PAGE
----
Having at least one safe place in the building (a classroom where a student can work and relax without fear of intimidation or peer pressure) is also extremely important. Teachers are more than willing to open their rooms during their free periods, and some allow students to work in their rooms even while a different class is going on.

It’s very important to have mutual trust and admiration in the classroom, and the bonds formed between staff and students can be vital to growing up. It’s extremely fulfilling for a student to walk into a class and know that he or she is welcome, that they can engage in a conversation with that teacher, or tell them if they need help with school or with life in general.

Having a personal connection with at least one teacher help make the classroom less stressful, more fun, and benefit both parties, helping both have a better year. Meaningful relationships also make high school just slightly more bearable during the day as well.

Girl really does meet world

Marissa Markham • Staff Writer

Ben Savage and Danielle Fishel, otherwise known as Corey Matthews and Topanga Lawrence, are back, and this time they’re married, parents, and learning how to cope with being adults.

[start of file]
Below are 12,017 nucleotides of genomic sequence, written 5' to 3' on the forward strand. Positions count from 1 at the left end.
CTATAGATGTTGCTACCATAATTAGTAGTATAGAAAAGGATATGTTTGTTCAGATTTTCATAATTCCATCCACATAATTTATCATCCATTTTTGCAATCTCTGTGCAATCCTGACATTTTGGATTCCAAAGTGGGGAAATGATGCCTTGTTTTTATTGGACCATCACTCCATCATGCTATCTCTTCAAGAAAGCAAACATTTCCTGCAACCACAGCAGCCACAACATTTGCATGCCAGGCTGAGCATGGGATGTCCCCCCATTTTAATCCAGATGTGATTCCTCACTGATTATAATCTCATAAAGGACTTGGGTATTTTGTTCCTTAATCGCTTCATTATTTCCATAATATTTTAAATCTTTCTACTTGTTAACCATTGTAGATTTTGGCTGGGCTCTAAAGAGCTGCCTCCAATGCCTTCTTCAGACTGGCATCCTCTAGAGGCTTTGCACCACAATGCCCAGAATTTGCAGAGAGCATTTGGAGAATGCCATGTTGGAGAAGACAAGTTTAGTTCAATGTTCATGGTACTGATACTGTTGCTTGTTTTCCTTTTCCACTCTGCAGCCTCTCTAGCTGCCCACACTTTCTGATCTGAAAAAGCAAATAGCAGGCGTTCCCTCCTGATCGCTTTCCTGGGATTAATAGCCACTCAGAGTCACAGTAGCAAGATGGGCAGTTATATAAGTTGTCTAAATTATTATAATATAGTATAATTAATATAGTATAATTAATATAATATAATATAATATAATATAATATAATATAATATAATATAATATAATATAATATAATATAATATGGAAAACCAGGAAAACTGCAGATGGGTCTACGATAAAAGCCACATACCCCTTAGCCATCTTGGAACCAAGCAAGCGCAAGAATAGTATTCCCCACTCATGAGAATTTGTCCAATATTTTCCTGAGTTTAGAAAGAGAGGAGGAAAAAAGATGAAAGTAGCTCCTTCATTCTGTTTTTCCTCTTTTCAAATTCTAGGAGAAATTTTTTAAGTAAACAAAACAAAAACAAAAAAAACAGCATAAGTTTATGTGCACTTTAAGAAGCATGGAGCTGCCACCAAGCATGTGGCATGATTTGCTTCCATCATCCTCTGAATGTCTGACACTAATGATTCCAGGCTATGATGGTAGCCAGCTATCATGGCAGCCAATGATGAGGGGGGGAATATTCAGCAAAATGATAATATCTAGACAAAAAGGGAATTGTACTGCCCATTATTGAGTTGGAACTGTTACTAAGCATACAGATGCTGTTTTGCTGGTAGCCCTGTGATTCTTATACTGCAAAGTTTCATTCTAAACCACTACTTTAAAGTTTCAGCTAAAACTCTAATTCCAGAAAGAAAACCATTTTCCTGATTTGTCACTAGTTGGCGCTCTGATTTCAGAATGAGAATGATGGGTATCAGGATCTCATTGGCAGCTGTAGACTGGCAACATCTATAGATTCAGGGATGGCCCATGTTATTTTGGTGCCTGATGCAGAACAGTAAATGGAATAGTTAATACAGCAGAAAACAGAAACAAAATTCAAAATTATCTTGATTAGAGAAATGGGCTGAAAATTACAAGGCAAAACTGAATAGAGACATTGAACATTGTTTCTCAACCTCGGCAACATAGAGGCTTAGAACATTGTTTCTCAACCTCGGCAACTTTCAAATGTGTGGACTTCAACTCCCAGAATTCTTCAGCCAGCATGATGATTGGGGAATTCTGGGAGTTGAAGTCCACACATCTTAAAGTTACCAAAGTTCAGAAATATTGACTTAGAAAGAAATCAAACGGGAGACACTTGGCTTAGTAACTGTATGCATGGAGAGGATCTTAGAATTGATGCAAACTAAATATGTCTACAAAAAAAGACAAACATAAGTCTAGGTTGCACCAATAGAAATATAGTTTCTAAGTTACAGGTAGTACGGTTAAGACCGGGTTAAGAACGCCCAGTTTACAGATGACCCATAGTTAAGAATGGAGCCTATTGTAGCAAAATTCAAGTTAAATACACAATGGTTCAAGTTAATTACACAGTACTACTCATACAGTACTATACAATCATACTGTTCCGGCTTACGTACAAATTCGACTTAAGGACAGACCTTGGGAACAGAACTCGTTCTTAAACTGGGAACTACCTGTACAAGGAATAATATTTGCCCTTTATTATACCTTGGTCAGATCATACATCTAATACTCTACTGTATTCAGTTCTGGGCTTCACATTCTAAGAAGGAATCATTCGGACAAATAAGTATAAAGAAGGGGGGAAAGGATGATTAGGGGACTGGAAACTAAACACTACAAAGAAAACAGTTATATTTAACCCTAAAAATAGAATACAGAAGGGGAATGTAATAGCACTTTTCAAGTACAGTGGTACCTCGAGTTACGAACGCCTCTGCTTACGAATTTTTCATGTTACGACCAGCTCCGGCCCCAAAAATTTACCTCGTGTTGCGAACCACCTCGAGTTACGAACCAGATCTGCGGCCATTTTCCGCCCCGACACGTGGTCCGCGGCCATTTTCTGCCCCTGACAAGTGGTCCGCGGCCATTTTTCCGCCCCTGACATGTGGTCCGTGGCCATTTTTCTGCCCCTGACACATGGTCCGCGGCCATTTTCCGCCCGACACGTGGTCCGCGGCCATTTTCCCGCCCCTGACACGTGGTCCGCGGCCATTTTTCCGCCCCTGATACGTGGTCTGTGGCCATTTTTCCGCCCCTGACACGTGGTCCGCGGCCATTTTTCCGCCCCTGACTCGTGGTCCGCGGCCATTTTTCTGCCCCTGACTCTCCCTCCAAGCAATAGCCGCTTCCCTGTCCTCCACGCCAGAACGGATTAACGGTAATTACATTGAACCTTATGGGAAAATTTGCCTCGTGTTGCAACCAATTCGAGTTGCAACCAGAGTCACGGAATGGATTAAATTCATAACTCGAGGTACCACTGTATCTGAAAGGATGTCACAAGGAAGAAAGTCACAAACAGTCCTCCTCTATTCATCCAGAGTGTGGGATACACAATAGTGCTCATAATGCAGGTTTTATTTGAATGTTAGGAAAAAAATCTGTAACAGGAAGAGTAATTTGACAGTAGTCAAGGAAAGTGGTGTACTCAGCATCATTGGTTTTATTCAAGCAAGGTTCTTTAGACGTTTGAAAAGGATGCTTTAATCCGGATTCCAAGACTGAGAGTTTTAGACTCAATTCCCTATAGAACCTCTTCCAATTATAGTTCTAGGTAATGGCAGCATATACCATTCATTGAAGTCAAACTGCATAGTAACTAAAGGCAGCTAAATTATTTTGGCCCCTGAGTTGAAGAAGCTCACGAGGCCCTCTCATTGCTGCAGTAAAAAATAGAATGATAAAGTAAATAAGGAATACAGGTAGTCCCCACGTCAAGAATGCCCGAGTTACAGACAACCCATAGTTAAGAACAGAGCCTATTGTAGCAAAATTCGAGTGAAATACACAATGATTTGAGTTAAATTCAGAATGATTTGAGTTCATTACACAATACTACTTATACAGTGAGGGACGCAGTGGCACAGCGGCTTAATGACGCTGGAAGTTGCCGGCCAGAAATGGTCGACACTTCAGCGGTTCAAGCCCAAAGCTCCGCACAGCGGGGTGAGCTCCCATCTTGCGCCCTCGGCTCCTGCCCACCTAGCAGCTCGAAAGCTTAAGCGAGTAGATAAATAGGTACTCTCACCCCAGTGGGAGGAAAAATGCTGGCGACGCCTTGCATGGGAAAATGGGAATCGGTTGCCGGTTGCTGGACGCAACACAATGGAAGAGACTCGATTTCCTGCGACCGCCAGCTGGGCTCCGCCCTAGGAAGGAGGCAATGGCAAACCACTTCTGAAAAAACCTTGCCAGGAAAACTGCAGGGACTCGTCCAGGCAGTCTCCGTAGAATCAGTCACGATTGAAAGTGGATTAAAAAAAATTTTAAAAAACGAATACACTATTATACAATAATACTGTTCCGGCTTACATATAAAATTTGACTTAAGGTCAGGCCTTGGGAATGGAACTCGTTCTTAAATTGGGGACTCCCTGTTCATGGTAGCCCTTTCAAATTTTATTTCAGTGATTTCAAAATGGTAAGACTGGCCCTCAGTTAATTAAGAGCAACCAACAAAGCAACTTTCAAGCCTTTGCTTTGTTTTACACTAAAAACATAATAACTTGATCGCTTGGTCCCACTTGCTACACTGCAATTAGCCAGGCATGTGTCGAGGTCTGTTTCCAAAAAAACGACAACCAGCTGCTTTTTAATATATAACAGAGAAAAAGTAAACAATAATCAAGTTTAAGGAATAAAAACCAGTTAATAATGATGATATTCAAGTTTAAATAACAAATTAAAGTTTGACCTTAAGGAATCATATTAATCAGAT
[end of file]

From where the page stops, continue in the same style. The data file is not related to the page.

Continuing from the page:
Disney has created a sequel to the popular 90’s show “Boy Meets World,” which aired on June 27, 2014. Instead of watching the lives of the two original stars, viewers get a look into their life after school. Corey and Topanga now have two kids: Riley (Rowan Blanchard) and Auggie (August Maturo).

But that’s not all of the Girl Meets World cast. Riley has her best friend Maya Hart (Sabrina Carpenter), who has a knack of getting the two into trouble, and then there’s Farkle Minkus (Corey Fogelmanis), who claims to be in love with both seventh grade girls.

While some people, mostly adults who were teens themselves during the seasons of “Boy Meets World,” find that the show has too many cheesy moments, Rotten Tomatoes gave the show an 82%, with comments like “Girl Meets World sweetly shares the nostalgia of its predecessor” and “[provides] positive moral values for today’s youth.”

And although the first episode did contain some corny jokes, and some lines did sound forced, it must be noted that the show was picked up by Disney; what else is there to expect? “Boy Meets World” was aired on ABC, which is quite different than a 24 hour kids channel.

It should also be mentioned that the following episodes (there are seven in total so far) were much better. Most of these kids are first time actors, so there has to be doubt and nerves coursing through them, causing their acting to not be “on point.” But it’s obvious that the acting gets smoother and more enjoyable as the season continues.